New database for domain names reported stolen

Sunday, September 4th, 2011

This is a post from 09/04/2011 by Bjorn Kassoe Andersen, founder, owner and leader of Direction, a management and communications consulting company based in Denmark, which had its domain, direction.com, stolen back in 2006.


Here is a new option to report a domain name stolen and to check if a domain you are interested in has been reported stolen: http://www.domaintheft.org/ Continue reading New database for domain names reported stolen »

Sillworks4@gmail.com also hacked persianwhois.com

Tuesday, April 29th, 2008

This is a post from 04/29/2008 by Bjorn Kassoe Andersen, founder, owner and leader of Direction, a management and communications consulting company based in Denmark, which had its domain, direction.com, stolen back in 2006.

 

It appears that the person or persons who for a while took over direction.com are also hackers. A Google search recently made me aware of a defacement of persianwhois.com (captured by h-zone.net). It appears that sillworks4@gmail.com is operated by a hacker or hacker group called OurQuest – and for some reason the city of Shiraz is mentioned. Here is a screen dump of the defacement:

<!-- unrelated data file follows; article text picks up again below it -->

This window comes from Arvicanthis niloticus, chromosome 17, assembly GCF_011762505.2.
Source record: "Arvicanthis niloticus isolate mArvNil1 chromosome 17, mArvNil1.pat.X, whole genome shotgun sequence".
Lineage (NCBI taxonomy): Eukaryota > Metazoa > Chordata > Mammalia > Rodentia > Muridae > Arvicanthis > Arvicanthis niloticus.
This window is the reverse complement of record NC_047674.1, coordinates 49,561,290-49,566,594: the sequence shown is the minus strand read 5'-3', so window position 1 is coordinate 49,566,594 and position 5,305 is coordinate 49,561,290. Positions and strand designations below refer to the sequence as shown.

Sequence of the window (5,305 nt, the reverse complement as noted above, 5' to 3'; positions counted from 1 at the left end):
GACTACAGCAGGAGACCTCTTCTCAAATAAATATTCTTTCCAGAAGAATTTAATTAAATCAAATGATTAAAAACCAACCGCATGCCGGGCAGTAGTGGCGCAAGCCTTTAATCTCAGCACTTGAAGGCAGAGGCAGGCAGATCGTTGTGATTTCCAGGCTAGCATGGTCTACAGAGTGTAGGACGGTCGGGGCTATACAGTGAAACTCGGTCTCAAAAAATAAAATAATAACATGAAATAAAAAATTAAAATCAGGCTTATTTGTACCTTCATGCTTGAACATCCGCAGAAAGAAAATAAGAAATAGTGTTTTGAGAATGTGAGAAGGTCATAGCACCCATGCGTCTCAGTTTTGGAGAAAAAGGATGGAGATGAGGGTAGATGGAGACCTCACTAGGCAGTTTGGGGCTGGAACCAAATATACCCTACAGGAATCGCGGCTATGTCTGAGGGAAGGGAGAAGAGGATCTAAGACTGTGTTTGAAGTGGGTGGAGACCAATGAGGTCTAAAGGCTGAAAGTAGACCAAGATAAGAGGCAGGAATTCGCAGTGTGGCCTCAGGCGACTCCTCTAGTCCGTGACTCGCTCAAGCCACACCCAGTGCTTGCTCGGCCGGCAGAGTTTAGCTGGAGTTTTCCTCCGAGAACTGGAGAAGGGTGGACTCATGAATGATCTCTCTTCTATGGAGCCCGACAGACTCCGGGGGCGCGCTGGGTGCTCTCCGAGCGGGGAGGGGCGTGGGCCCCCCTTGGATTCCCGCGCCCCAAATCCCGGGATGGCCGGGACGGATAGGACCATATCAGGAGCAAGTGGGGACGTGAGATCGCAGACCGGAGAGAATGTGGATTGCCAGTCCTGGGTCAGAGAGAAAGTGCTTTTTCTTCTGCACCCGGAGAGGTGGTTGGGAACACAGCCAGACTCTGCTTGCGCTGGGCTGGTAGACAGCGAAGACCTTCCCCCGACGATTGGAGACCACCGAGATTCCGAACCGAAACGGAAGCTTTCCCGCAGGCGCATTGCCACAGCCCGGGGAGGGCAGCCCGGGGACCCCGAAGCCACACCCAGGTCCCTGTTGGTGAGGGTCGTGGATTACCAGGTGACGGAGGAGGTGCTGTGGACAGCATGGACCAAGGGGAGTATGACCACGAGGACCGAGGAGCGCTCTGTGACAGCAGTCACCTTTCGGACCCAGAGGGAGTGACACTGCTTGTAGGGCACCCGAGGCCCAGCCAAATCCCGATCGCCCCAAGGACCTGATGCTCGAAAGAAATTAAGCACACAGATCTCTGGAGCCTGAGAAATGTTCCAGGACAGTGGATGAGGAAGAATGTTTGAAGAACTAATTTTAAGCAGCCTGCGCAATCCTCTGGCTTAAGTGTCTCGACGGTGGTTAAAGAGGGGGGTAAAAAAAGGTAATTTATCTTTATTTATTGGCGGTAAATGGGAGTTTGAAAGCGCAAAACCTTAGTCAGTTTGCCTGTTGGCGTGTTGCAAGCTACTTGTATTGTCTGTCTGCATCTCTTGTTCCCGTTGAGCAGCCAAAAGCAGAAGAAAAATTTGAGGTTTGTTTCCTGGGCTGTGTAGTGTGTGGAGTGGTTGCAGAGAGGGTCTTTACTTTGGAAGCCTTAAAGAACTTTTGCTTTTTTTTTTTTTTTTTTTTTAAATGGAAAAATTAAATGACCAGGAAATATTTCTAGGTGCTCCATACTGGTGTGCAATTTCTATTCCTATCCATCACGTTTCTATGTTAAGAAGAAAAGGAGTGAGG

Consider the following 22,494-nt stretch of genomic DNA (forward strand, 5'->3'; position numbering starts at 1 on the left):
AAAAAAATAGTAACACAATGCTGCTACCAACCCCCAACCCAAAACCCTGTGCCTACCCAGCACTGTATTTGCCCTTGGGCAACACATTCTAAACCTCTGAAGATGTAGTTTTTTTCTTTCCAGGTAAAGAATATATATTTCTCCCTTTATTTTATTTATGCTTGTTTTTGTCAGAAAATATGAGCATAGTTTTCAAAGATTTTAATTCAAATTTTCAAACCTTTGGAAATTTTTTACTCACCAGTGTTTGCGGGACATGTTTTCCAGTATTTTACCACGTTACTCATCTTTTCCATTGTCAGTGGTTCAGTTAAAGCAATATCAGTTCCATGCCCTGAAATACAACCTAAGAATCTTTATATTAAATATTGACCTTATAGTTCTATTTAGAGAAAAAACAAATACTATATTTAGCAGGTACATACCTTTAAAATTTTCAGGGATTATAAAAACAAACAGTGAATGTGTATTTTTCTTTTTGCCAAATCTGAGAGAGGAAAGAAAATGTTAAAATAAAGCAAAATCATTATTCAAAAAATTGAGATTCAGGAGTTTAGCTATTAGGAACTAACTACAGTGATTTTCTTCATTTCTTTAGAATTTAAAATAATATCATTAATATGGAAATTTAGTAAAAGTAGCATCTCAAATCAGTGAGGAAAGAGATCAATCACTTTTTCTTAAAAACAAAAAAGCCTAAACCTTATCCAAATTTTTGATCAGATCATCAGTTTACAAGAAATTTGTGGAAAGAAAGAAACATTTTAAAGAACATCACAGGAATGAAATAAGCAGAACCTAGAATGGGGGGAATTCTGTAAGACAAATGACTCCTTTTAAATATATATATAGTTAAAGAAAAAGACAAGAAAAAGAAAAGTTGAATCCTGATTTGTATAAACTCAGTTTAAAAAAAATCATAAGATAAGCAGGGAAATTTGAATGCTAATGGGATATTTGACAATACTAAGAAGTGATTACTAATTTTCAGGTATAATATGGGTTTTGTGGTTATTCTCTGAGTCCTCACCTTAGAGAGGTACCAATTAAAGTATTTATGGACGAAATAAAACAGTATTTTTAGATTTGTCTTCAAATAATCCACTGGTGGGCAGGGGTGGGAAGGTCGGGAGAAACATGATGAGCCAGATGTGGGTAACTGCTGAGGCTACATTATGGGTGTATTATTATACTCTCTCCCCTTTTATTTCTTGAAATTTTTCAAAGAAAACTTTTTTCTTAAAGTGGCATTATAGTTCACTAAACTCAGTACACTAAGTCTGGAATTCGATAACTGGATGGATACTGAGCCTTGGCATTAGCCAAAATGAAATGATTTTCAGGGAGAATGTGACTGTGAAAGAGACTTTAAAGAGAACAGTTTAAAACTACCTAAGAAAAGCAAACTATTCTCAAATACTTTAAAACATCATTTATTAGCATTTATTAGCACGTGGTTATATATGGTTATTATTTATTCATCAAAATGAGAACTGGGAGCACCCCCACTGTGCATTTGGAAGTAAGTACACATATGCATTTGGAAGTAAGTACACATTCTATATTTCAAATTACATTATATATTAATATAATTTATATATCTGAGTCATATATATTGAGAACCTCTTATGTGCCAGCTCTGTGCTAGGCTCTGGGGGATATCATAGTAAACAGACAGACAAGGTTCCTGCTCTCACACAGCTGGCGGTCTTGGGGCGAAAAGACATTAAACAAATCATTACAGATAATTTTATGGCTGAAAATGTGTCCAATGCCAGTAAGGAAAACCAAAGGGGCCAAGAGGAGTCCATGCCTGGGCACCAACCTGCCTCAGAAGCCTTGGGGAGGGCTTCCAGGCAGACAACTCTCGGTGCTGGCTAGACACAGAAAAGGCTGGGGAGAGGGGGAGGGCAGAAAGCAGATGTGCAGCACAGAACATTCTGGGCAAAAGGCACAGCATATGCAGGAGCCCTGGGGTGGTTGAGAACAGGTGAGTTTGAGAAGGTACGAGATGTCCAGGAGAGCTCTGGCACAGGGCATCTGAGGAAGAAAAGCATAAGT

The text at the bottom is written in Iranian slang. It says something like: “What you are up to is queer and childish, you should rather go for the money.” Continue reading Sillworks4@gmail.com also hacked persianwhois.com »

Social engineering is the easiest way to steal domains

Saturday, March 8th, 2008

This is a post from 03/08/2008 by Bjorn Kassoe Andersen, founder, owner and leader of Direction, a management and communications consulting company based in Denmark, which had its domain, direction.com, stolen back in 2006.